The concept of person-centered care is crucial in healthcare, extending beyond nursing. Throughout my ADN and BSN programs, as well as my experience in various hospitals, the significance of person-centered care has been emphasized. However, I have realized that the ability to provide this level of care varies depending on the healthcare setting. To illustrate this point, I will compare the experiences of ICU and emergency room providers.
In the ICU, the nurse-to-patient ratios are typically one-to-one or two-to-one, occasionally extending to three-to-one, based on my experience. These ratios vary depending on the acuity level of patients. A lower nurse-to-patient ratio is necessary for highly acute patients to ensure adequate assessment and care. On the other hand, as patients in the ICU transition to intermediate care, nurses may be assigned an additional patient or even two. Despite the increase in patient load, the ratio remains manageable, allowing for person-centered care. Providers in the ICU have the opportunity to spend more time with each patient and their families, fostering a more personalized approach.
In contrast, the emergency department operates with a higher provider-to-patient ratio, typically four-to-one, based on my experience. Although the percentage has never exceeded four-to-one in the hospitals I have worked in, there have been instances of three-to-one ratios. In the emergency department, providers often face the challenge of attending to four critically ill patients simultaneously, resulting in limited time spent with each individual. Their primary focus is completing physicians’ orders, continuously assessing and stabilizing patients, and facilitating their transfer to the appropriate unit. Despite the demanding nature of emergency care, I find it exhilarating. However, I must acknowledge that the workload for providers in the emergency room has significantly increased over the years.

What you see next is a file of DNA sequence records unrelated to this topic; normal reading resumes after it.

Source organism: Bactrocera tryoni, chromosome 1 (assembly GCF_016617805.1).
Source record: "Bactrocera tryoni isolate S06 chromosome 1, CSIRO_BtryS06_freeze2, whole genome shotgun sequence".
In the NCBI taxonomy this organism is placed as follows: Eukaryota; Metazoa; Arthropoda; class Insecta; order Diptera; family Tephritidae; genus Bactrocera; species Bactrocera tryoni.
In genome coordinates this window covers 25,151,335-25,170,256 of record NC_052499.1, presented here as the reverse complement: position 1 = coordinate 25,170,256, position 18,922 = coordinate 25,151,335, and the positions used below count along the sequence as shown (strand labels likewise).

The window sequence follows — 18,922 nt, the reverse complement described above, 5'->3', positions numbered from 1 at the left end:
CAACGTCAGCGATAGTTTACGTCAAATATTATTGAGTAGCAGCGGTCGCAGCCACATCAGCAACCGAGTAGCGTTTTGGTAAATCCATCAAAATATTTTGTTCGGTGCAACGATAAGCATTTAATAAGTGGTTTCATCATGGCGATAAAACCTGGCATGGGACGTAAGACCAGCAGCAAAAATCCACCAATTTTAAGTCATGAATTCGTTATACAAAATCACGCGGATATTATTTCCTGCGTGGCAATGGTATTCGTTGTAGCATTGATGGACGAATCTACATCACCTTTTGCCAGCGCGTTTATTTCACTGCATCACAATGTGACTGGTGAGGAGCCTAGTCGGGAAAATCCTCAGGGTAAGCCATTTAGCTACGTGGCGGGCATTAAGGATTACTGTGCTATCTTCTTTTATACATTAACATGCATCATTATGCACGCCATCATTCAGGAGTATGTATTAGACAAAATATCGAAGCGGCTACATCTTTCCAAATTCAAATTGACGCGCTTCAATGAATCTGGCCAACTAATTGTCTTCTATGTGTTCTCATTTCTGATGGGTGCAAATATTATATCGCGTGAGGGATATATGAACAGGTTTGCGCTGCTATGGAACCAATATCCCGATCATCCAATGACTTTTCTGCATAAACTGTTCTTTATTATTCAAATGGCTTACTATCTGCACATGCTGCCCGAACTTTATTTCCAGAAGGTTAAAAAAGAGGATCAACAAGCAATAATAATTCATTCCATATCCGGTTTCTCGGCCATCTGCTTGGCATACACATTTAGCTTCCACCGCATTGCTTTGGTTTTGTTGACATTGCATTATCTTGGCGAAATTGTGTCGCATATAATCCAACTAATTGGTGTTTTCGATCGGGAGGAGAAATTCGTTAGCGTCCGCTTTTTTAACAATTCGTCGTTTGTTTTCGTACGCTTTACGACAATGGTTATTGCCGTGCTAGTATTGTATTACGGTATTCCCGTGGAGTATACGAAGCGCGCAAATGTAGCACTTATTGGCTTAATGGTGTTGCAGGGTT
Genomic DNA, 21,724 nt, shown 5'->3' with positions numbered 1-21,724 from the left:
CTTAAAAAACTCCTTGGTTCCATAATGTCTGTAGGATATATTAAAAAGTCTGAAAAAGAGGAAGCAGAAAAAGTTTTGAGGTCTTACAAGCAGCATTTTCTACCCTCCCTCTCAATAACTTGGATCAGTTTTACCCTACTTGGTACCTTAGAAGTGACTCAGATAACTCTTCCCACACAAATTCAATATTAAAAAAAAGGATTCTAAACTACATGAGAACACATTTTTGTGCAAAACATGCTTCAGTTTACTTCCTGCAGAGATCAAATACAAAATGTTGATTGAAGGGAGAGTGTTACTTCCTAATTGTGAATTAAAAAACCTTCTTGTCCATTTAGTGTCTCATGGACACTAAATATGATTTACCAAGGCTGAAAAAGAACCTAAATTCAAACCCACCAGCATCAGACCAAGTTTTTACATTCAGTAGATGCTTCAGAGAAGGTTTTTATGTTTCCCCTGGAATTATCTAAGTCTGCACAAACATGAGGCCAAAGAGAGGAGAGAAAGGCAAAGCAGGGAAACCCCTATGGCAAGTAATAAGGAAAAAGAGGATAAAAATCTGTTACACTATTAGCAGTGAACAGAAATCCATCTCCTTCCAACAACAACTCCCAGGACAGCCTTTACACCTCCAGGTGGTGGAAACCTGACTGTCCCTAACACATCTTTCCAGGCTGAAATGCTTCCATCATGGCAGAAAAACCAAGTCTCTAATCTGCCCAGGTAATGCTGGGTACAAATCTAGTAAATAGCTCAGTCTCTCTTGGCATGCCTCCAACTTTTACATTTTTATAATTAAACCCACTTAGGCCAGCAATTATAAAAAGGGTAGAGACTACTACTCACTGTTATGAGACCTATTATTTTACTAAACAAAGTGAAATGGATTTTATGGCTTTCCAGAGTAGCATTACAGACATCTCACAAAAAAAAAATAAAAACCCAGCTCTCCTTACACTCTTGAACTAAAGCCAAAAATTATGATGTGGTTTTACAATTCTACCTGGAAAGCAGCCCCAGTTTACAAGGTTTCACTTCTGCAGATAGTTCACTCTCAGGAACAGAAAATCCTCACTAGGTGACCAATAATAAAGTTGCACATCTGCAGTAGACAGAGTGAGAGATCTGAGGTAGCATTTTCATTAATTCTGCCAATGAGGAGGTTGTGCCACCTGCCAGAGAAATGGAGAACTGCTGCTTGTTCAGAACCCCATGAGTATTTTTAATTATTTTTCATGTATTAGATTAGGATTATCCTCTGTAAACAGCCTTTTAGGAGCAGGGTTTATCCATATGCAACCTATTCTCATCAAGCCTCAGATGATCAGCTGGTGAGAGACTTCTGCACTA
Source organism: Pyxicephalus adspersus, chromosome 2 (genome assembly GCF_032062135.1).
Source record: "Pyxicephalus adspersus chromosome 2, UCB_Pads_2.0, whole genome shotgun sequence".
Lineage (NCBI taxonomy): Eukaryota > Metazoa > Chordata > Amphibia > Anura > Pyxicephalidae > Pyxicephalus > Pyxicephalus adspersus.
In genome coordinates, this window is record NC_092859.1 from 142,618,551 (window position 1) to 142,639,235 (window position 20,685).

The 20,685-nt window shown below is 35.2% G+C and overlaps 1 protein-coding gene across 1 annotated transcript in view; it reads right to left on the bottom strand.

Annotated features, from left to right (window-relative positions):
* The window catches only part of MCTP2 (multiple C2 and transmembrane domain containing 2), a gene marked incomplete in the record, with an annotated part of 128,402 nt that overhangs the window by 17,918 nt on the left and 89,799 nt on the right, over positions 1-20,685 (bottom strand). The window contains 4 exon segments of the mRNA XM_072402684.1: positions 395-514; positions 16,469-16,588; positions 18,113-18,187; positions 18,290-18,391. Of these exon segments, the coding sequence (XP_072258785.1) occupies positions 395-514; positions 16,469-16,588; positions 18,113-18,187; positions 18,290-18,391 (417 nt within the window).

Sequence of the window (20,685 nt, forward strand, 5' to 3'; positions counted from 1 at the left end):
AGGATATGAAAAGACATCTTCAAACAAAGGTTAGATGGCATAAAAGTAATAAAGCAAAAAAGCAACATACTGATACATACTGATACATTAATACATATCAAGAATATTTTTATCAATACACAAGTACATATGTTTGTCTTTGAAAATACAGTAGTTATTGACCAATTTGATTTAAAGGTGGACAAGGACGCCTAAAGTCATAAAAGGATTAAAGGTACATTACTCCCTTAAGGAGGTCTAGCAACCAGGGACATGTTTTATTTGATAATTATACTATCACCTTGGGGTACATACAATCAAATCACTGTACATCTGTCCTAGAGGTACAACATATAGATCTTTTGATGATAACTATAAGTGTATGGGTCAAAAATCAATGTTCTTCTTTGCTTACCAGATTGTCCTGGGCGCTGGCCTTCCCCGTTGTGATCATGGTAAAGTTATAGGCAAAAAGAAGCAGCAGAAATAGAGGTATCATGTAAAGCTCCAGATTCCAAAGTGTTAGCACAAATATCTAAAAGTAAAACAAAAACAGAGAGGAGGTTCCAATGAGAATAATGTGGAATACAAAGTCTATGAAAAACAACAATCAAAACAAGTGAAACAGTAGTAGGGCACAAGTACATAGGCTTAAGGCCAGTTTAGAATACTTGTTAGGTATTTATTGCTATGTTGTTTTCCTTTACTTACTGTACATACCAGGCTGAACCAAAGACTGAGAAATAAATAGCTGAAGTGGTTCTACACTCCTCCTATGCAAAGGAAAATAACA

NR 500 NP Week 3 Reflection on the Importance of Person-Centered Care in Healthcare
When I initially started working in the emergency department, we occasionally encountered patients with less acute conditions, such as sexually transmitted infections or common colds. However, these cases have become more prevalent, gradually overshadowing the critical issues. Consequently, some providers care for three to four patients with lower acuity levels, while others may have a mix of higher and lower acuity patients. This imbalance leaves the second provider stretched thin and less able to prioritize person-centered care. While this situation is unfair to all patients, the emergency department often receives less focus on person-centered care since it is not intended for long-term stays like other hospital units. As I transition to becoming an FNP, I am determined to prioritize person-centered care for all my patients. Although it may pose challenges, especially since I plan to continue working in the emergency department, I believe this aspect needs greater attention in our department.
In recent years, patients have been given satisfaction surveys after their discharge, and consistently, the emergency department receives the lowest scores in the hospitals I have worked in. The return of these surveys often reflects long wait times or inadequate time spent with the provider. I have addressed this concern with management multiple times. Still, the response remains consistent: adding nurses to reduce ratios is not within the budget, and adjusting ratios based on acuity would require additional nursing staff for higher acuity patients. As an FNP in the emergency department, I hope to have a stronger voice as an advocate for my patients and coworkers. I aim to push for alignment between acuity levels and ratios to ensure every patient receives person-centered care.
In conclusion, person-centered care is an essential aspect of healthcare delivery. While its significance is widely recognized, its implementation varies across healthcare settings. It is crucial to address the challenges faced in the emergency department, where patient loads and acuity levels pose obstacles to providing.